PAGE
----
In any case, the “gentlemen” who did this type of exploring were generally not of the sort who adhered to strict legal principles, except maybe Columbus. Conquistadores were not a bunch of barristers.

          • Brad Nelson Brad Nelson says:

            It is assumed that the first Spanish conquistadors introduced the diseases that wiped out the natives. No doubt any later Portuguese expeditions would have added to this. This aspect of it is not covered well in the book because it’s likely not much is known. The first Spanish explorers wrote that they saw some grand sites. And then those things vanished.

            One of the things mentioned in the book is that there is evidence of early man in South America before the supposed earliest “Clovis man.” This wouldn’t surprise me at all. Despite the various stories of man’s migrations that scientists paint, I don’t really think they have much of a clue at this point.

  5. Steve Lancaster says:

    “Conquistadores were not a bunch of barristers.”

    When you consider the numbers in any given area against the Spanish, so few of them were able to conquer such a vast empire in less than a generation was a remarkable accomplishment. Not even Alexander faced such odds with so few troops. Yes, they had superior technology, horses and disease, measles and smallpox killed hundreds of thousands. I give the Spanish of the early 16th century credit as the most dangerous men on earth. Needless to say, they were replaced by the US Marines in 1775.

    • Kung Fu Zu Kung Fu Zu says:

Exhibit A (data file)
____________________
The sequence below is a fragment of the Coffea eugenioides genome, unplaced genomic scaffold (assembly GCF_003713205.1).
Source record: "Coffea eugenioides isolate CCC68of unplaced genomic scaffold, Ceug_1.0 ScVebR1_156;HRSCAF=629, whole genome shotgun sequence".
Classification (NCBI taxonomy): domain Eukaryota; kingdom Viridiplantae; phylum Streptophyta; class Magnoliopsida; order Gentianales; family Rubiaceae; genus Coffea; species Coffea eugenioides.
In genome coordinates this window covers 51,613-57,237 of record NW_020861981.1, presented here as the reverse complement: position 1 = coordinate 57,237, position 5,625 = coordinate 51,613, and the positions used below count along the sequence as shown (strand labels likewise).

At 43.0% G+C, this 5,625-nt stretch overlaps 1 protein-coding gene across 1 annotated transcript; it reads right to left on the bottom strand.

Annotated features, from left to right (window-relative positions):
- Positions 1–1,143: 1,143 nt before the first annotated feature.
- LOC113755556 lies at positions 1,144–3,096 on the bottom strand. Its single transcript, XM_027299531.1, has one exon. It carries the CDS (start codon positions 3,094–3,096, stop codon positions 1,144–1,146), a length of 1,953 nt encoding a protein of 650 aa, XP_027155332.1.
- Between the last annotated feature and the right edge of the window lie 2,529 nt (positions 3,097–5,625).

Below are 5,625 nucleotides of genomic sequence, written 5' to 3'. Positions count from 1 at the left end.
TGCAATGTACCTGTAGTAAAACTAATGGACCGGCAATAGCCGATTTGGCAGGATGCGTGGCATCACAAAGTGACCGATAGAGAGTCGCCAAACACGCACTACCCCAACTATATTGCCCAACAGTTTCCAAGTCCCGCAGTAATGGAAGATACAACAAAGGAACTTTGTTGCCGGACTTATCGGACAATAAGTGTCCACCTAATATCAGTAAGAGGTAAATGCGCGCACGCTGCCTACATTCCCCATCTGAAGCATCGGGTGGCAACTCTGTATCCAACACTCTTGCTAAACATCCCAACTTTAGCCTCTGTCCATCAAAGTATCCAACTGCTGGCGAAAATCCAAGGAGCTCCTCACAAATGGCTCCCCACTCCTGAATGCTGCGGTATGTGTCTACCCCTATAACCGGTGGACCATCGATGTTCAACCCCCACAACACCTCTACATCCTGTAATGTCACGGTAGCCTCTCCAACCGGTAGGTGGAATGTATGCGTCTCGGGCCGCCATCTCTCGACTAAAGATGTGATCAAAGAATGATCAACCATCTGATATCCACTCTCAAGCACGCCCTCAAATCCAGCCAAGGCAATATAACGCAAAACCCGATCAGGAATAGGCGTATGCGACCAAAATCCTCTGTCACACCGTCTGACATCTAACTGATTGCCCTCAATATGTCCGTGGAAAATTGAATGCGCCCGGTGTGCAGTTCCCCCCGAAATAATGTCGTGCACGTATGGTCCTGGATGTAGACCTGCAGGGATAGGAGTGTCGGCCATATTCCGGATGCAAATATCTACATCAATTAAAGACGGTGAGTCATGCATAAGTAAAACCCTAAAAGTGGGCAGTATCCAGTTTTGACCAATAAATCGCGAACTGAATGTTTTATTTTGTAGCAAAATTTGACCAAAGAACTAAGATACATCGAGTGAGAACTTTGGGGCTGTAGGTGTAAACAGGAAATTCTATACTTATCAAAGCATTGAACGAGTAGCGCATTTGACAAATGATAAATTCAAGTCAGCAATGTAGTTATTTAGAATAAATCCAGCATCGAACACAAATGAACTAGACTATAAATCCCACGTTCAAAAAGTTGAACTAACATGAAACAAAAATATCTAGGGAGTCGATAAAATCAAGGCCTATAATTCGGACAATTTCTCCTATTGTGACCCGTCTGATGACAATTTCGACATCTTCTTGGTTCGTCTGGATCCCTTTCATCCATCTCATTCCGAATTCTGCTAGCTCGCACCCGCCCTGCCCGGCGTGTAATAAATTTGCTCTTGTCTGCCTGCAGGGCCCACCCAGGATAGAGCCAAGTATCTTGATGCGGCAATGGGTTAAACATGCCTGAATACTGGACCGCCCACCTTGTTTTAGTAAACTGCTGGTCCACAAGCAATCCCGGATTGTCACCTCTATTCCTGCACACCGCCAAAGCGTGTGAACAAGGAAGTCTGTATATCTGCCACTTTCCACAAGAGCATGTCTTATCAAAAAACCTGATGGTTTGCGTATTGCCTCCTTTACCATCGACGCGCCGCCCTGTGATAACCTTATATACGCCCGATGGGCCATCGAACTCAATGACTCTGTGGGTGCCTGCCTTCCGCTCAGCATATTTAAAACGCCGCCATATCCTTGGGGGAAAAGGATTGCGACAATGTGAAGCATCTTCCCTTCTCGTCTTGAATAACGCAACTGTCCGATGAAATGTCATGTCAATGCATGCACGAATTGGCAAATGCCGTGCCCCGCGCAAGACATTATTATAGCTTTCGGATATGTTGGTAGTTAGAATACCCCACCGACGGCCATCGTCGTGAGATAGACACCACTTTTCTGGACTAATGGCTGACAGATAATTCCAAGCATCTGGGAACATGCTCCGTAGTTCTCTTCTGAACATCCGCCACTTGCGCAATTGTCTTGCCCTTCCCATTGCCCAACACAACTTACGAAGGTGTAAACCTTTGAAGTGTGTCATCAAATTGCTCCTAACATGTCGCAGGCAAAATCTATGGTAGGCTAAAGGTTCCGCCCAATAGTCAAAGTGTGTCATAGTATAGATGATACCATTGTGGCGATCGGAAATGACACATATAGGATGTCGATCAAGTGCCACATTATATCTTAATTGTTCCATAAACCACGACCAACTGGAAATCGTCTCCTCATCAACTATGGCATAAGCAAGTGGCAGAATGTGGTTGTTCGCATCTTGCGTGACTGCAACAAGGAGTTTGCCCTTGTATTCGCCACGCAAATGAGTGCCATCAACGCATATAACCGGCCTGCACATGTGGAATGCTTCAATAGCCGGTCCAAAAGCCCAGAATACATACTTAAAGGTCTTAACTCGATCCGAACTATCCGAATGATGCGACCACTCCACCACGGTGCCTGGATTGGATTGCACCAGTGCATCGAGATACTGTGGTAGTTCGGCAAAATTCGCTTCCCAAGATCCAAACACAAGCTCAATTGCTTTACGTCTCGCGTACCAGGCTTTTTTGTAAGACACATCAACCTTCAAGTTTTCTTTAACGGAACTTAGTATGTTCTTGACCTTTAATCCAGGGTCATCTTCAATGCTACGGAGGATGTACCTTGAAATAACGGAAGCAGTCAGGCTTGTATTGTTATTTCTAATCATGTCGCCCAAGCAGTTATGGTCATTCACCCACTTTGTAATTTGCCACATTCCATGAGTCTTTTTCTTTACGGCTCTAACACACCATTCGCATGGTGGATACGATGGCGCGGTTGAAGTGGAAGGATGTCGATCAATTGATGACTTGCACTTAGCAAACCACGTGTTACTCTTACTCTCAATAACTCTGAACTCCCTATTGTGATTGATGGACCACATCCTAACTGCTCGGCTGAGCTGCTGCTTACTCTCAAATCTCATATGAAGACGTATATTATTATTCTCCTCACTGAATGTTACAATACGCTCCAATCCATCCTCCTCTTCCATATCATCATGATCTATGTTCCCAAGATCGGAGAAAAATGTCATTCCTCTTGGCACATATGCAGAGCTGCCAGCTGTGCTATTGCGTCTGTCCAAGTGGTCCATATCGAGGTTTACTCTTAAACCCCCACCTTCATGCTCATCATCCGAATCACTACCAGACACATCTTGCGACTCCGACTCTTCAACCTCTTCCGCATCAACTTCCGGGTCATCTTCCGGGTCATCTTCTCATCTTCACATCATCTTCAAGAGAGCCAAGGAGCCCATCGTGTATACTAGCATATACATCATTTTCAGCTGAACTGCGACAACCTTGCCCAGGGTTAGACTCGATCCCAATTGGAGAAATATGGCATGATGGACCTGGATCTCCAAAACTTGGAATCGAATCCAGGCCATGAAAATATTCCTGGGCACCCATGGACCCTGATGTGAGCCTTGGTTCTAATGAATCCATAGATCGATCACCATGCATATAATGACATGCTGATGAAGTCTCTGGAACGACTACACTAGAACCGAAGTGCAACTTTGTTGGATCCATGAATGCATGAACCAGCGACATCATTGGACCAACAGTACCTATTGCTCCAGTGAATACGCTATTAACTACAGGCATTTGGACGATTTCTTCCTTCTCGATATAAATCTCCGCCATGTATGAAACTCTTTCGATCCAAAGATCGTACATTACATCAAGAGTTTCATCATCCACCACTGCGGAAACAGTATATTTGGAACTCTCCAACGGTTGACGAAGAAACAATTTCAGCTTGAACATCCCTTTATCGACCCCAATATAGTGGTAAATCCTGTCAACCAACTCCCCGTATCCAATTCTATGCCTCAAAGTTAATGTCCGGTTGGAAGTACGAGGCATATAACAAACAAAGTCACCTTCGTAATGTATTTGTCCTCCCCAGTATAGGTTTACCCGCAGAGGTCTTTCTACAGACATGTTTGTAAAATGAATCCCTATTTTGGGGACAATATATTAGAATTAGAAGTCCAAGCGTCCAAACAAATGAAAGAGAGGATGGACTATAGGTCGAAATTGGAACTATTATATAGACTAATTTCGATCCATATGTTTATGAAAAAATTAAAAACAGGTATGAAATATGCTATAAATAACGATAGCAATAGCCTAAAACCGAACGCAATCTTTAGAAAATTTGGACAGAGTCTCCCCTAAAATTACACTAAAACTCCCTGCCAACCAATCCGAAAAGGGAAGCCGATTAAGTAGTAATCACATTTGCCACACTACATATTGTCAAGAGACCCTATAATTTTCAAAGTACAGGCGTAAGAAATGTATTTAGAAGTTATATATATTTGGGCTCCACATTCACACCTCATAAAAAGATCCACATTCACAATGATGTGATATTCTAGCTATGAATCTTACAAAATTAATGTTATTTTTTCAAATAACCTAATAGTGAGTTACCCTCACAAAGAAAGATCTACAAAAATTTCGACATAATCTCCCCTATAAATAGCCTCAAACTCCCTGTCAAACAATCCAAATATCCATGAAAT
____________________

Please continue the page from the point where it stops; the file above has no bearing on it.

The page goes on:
I give the Spanish of the early 16th century credit as the most dangerous men on earth.

      Perhaps true, but the were sorry rulers. Look at former Spanish Colonies and compare them with former British Colonies.

      • Steve Lancaster says:

        As Gandhi said, “If I must be a subject then the English are the very best masters, but why must I be a subject?”

    • Timothy Lane says:

      The efforts of Cortez in Mexico and Pizarro in Peru (though he was helped by the peculiarities of the Inca society) were remarkable. I would recommend looking up Randall Garrett’s “Despoilers of the Golden Empire”. It reads as a science fiction adventure tale all the way to the end, when it turns out to be straight history.

  6. Brad Nelson Brad Nelson says:

    After reading this book (and others like it, or parts of others like it), I wouldn’t want to go anywhere near the jungle. It is extremely hazardous for your health. You can pick up all kinds of nasties just by standing around. It doesn’t require trudging through miles of jungle. It is truly hell on earth.

    More than once Fawcett and others mentioned that underneath the canopy it was almost pitch black. I don’t know if that is an exaggeration or not. But I’m guessing there wasn’t much light that reached the forest floor.

    Absolutely huge areas of Brazil are now farmland instead of jungle. There are some preserves. And I don’t know how legally binding they are or how well protected they are. It would be nice if they could preserve most of it. It really is a wonder of the world. And a terror.